Because the initial public offering price of our common stock will be substantially higher than the pro forma net tangible book value per share of our outstanding common stock following this offering, new investors will experience immediate and substantial dilution.

The initial public offering price is substantially higher that the pro forma net tangible book value per share of our common stock immediately following this offering based on the total value of our tangible assets less our total liabilities. Therefore if you purchase shares of our common stock in this offering, based on the midpoint of the price range set forth on the cover of this prospectus, you will

 

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experience immediate dilution of $14.94 per share, the difference between the price per share you pay for our common stock and its pro forma net tangible book value per share as of October 31, 2013, after giving effect to the issuance of 8,000,000 shares of our common stock in this offering.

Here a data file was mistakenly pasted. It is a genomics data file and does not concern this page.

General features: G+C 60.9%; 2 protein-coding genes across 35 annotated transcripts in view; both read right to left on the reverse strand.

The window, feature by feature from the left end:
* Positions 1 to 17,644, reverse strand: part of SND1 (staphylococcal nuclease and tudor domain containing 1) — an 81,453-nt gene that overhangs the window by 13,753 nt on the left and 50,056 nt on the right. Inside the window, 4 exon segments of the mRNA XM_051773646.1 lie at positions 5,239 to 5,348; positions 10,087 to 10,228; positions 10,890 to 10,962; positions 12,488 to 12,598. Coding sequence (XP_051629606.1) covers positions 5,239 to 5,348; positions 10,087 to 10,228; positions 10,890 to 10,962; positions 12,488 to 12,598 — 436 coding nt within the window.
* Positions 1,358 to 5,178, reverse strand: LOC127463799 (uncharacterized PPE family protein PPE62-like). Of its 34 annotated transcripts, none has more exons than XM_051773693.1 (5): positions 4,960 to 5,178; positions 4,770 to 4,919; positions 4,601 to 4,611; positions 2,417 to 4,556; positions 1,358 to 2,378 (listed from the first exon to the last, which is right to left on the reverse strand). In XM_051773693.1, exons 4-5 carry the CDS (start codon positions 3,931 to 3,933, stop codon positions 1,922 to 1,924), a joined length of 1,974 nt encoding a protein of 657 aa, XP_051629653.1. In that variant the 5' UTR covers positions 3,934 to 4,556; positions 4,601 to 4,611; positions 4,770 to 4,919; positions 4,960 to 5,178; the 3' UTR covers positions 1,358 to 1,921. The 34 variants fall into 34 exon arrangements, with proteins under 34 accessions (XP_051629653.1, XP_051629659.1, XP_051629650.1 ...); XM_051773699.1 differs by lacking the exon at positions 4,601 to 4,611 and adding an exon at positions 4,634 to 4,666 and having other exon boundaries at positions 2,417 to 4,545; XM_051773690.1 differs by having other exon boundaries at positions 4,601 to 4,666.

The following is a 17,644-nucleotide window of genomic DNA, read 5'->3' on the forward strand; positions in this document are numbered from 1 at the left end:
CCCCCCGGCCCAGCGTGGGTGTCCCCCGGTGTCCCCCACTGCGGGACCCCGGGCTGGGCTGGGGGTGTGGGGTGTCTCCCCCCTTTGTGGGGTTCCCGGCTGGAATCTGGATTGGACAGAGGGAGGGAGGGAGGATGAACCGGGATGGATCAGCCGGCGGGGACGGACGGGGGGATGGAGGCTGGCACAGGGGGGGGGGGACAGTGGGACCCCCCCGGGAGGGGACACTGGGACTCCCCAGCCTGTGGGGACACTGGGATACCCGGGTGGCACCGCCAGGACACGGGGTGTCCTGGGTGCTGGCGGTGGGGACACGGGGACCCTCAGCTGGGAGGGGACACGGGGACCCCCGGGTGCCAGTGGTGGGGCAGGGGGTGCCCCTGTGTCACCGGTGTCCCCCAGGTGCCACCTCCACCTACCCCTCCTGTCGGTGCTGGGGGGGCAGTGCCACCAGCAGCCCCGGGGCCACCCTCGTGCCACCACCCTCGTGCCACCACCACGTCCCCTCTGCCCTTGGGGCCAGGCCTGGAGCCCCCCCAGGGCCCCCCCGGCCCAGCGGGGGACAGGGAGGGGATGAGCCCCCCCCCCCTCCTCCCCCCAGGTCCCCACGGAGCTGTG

If securities or industry analysts do not publish research or publish inaccurate or unfavorable research about our business, our stock price and trading volume could decline.

The trading market for our common stock will depend in part on the research and reports that securities or industry analysts publish about us or our business. If few securities analysts commence coverage of us, or if industry analysts cease coverage of us or fail to publish reports on us regularly, demand for our common stock could decrease, which might cause our common stock price and trading volume to decline. If one or more of the analysts who cover us downgrade our common stock or publish inaccurate or unfavorable research about our business, our common stock price could decline.

We have broad discretion in the use of the net proceeds from our initial public offering and may not use them effectively.